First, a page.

I Am UWC: Adult Education Student Lucia Matshoba - Age Can't Limit Dreams
Putting a child through university can be financially challenging - but supporting a parent studying at a tertiary institution is a different ball game altogether. Luyanda Clara Matshoba, 29, is the main breadwinner in her family while her mother, Lucia Sifundo Matshoba, pursues a Diploma in Adult Education at the University of the Western Cape (UWC).
Lucia is proof that age is no limit to what one can achieve: she started high school at 39 and is now one of the University’s top education students.
“Studying and getting an education and qualification have always been dreams of mine,” said Lucia, who is 49. “These dreams have helped me to push myself despite the challenges I have faced along the way.”
Lucia was one of the students awarded a certificate at UWC’s Faculty of Education Dean’s Merit Awards on Tuesday, 15 May 2018 - the only one in her class honoured for excelling in her studies. When not studying, Lucia works part-time as an administrator at a sports betting shop and sells Tupperware in order to make ends meet.
Luyanda, who studied Financial Management at the Cape Peninsula University of Technology, understands the importance of education. However, she admits that at times, keeping things afloat while her mother is studying can be challenging.
“Nothing - not hunger, age or illness - could or should stop my mother from achieving her dreams and goals,” Luyanda said. “Achieving the Merit Award is a well-deserved reflection of all her efforts and sacrifices, and I’m proud of her.”
Lucia was born in White City, Soweto and grew up in Langa on the Cape Flats.
At the age of 16 she made the difficult decision to quit her schooling to care for her siblings. She got married soon thereafter and found herself with her own family to support. Things got harder when her husband died and she needed a stable job. For that to happen, however, she needed an education.
She is now in her second year and hopes to become an adult educator, or a researcher in adult studies. “Becoming an adult educator would allow me to help those who, for whatever reason, could not study in their youth to achieve their qualifications, and the success that goes with that,” she explained.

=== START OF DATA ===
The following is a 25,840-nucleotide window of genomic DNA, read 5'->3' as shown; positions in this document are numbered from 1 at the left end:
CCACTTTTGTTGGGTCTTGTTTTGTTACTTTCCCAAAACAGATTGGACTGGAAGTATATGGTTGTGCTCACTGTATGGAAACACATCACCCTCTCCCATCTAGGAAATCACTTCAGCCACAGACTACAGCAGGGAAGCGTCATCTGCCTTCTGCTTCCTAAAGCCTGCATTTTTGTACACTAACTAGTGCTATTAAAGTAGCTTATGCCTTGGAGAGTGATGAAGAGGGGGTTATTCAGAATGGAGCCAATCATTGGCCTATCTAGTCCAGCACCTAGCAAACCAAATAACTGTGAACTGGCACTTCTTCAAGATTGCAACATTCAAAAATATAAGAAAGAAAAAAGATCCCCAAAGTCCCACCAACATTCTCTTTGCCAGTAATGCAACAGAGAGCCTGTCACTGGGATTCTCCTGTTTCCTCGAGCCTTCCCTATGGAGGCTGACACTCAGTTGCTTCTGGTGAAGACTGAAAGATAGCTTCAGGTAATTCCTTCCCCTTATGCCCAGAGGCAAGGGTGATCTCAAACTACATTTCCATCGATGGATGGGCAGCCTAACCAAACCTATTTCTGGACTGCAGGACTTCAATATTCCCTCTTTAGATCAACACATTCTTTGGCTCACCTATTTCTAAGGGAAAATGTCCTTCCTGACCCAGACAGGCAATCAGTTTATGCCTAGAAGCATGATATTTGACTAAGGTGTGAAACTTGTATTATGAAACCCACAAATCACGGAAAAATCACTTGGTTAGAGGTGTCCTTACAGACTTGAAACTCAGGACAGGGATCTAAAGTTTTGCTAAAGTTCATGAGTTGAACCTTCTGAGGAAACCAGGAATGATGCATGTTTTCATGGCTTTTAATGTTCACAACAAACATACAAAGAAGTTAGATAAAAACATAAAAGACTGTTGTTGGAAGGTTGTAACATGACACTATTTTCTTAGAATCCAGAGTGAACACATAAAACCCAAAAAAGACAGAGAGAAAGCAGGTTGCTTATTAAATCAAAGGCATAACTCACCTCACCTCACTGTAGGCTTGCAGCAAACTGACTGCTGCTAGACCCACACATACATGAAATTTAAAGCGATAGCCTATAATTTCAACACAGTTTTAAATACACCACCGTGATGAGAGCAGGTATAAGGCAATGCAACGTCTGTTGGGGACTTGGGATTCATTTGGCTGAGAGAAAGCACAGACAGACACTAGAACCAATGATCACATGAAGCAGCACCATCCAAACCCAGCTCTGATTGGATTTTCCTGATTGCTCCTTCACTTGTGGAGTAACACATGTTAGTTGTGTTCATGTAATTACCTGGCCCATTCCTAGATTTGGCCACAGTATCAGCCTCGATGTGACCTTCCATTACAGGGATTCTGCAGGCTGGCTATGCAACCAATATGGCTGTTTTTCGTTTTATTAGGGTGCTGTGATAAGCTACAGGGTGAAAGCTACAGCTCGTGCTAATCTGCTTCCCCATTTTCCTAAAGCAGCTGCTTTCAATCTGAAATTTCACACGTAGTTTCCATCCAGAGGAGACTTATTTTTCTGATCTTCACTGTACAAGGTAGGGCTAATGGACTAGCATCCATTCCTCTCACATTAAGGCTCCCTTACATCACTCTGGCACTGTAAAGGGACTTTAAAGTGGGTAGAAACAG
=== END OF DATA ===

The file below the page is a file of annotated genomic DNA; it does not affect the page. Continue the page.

The Merit Award came as a bit of a shock to Lucia because her first year of studying wasn’t easy due to being diagnosed with an underactive thyroid. There were times when she could not attend classes, and it was difficult for her to concentrate.
“I am extremely happy that I have received this award,” she said. “It shows that my hard work paid off, and that anything is possible.”
Lucia’s mother, who she considers a true role model, never had the opportunity to receive tertiary education. She had been a domestic worker all her life, but this never discouraged her from urging her children to excel at school. She also instilled a culture of reading in her home.
“My mother went as far as subscribing to Readers Digest when we were growing up, and it was through this subscription that my love for reading was fuelled. And it has just kept growing ever since,” said Lucia.
Lucia also loves gardening and has a small patch of land in her backyard where she grows vegetables.
She is preparing for her upcoming mid-year exams and aims to achieve high marks and to continue excelling in the second semester as well.
With the support Lucia has received from her classmates and UWC staff, and especially from her daughter, it’s a safe bet that she will indeed achieve her goal.
“Success, for me, is doing something that one loves - so I’ll truly be successful once I achieve my five-year goal of becoming an educator. I just cannot wait to help other adults like me achieve their dreams in learning.”